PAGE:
I went into a Starbucks the other day, for the second time in my life. That’s on account of I resent having to queue up like a politically-correct American to buy a $5 cup of coffee in a low-wage economy, particularly where my bill includes 15% “service” that I know doesn’t get anywhere near the low-wagers who served me.

Personally I prefer to be able to sit down and have one of them practice their six words of English on me, pay $3 for the coffee, plus $1 service and tax, and slip the low-wager $1 directly, not so much as a reward for muddling up the order, as for “attitude”.

But I was meeting a yuppie and the only place yuppies can meet for anything is Starbucks, so I made an exception. He was late so I ordered a double-espresso; and after standing in a queue for about five minutes, what I got came in a paper-cup.

I said, “I’m sorry; but I want a proper cup”. That’s the whole point about a $5 espresso; it comes in a real cup. The very nice “low-wage-team-member” explained to me with a brilliant smile, “sorry but people keep stealing them and we ran out”.  I said, “OK but I’m not going to steal the cup, I’ll give you a deposit if you like”…they graciously gave me my money back instead; clearly they took one look at me and didn’t think I was worth the risk.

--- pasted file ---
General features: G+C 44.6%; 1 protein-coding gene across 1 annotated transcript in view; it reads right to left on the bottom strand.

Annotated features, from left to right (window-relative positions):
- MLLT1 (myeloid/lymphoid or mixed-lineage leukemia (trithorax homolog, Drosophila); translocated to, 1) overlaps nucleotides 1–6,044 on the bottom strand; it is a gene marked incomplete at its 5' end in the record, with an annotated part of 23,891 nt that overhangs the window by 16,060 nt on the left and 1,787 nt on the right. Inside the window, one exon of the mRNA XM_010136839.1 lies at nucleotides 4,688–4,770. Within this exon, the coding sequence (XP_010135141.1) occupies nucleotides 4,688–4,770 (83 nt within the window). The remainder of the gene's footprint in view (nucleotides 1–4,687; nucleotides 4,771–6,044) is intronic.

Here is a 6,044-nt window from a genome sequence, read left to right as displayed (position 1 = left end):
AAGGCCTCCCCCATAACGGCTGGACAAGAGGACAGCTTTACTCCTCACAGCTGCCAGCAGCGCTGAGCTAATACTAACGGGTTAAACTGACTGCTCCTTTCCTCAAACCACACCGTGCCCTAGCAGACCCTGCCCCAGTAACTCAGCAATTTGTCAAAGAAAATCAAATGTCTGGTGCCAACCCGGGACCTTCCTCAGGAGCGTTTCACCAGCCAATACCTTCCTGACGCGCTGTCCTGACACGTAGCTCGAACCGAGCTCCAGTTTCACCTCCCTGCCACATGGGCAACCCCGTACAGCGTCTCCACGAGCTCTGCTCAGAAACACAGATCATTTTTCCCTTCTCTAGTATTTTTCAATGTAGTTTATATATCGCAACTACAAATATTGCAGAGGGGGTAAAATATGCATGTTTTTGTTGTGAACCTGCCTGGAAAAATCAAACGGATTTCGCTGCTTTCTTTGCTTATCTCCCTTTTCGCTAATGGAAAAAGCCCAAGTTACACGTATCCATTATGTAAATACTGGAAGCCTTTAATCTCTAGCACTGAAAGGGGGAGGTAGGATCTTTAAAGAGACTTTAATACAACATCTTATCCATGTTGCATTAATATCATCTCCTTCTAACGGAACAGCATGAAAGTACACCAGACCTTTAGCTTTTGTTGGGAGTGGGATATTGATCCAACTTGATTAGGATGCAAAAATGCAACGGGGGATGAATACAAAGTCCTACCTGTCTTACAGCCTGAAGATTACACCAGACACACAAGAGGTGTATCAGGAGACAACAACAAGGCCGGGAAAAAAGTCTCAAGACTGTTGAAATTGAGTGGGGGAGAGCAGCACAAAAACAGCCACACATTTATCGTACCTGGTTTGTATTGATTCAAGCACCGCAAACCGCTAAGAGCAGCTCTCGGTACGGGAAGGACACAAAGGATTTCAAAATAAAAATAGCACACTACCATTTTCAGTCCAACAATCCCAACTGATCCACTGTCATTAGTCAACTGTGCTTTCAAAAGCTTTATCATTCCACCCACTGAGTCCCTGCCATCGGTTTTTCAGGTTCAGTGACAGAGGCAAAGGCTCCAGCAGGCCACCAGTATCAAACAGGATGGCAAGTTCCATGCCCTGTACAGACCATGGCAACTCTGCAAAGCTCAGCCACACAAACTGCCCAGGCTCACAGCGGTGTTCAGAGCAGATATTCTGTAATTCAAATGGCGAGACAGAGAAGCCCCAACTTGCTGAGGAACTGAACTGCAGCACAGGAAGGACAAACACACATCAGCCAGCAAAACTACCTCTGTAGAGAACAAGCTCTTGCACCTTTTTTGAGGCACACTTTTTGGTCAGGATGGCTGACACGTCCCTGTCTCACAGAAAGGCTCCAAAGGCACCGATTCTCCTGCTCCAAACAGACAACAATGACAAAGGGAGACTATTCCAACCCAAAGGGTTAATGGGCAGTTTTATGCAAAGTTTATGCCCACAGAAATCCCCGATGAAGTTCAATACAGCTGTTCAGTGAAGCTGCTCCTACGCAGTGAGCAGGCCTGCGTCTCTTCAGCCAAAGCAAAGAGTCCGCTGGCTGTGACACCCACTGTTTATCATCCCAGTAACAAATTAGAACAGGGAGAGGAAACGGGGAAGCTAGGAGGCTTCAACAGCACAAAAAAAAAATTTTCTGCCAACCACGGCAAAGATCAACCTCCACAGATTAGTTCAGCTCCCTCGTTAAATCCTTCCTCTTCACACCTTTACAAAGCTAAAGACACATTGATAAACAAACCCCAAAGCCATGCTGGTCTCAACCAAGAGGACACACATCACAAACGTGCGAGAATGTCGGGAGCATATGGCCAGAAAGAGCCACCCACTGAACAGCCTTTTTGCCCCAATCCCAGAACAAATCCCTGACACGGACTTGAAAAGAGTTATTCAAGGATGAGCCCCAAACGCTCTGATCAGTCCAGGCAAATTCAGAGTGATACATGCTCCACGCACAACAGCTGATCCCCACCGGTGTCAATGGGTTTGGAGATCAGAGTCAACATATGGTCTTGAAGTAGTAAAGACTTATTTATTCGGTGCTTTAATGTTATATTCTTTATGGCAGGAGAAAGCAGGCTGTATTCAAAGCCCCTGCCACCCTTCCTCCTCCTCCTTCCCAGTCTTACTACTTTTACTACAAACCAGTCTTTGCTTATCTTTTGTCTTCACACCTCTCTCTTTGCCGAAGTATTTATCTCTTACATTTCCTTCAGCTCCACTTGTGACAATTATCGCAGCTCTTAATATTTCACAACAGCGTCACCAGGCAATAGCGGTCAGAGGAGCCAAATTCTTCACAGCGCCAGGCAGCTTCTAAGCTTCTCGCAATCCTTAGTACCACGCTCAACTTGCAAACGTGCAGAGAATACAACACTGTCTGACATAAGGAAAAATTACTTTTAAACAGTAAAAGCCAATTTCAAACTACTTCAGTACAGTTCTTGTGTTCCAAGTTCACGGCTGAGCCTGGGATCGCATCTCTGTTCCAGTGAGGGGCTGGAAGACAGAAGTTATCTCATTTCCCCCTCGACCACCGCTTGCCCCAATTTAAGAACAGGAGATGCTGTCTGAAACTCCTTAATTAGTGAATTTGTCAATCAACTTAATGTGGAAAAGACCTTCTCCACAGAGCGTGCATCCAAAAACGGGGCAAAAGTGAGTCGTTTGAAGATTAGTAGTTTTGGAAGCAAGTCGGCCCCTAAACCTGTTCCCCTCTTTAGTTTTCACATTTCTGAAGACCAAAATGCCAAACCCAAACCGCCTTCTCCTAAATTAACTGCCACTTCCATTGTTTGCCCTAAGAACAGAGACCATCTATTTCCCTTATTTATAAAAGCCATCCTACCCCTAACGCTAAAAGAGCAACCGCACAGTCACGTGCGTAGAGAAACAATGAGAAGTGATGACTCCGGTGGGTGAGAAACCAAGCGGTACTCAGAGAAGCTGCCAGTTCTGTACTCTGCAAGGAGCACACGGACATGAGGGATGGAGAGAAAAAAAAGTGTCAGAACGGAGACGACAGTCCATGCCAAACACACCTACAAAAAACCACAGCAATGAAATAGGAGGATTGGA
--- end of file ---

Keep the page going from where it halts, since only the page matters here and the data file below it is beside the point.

My point, I think Starbucks can put climate change fairly low down on their list of urgent things that have to be fixed to make their business model work. Here is one idea, in low-wage economies where people will pay Starbuck’s prices so they can steal the cups, it might be a good idea to do away with the “customers like to queue so as to feel more in tune with low-wagers”, and have waiter service, that way they can at least keep an eye on the cups, and if they really want to be sure, they could have the waiters chain them to the tables!!

Outside of the politically-correct hype that is banded about like so much hot-air, is the problem with the current plans to combat global warming, is that they rely on the idea that the people who might have caused the problem make the ultimate sacrifice of having to forgo waiter-service and drink espresso out of paper-cups, and that the rest of the world continue to ride around on donkeys.

The Kyoto plan allows rich countries to do a deal with poor countries so that in return for continuing to ride around on donkeys, they get a little bit of money.

I suspect that plan was devised by a Lawrence Summers prodigy; it’s not much different from his plan for rich countries to pay poor countries to eat their rubbish.

There is only one way to stop the emissions of greenhouse gases…ban them except for certain vital activities, and tax those heavily. That worked for chlorinated hydrocarbons, the ozone layer is slowly repairing itself; although getting Americans to pay same amount of tax on gasoline that the Europeans pay (an extra $3 a gallon), and then doubling that, is going to take more that some ex-hippies and a room full of crooks with UN-nametags, to make the sale, but anything less than that is just “Starbucks Talk”.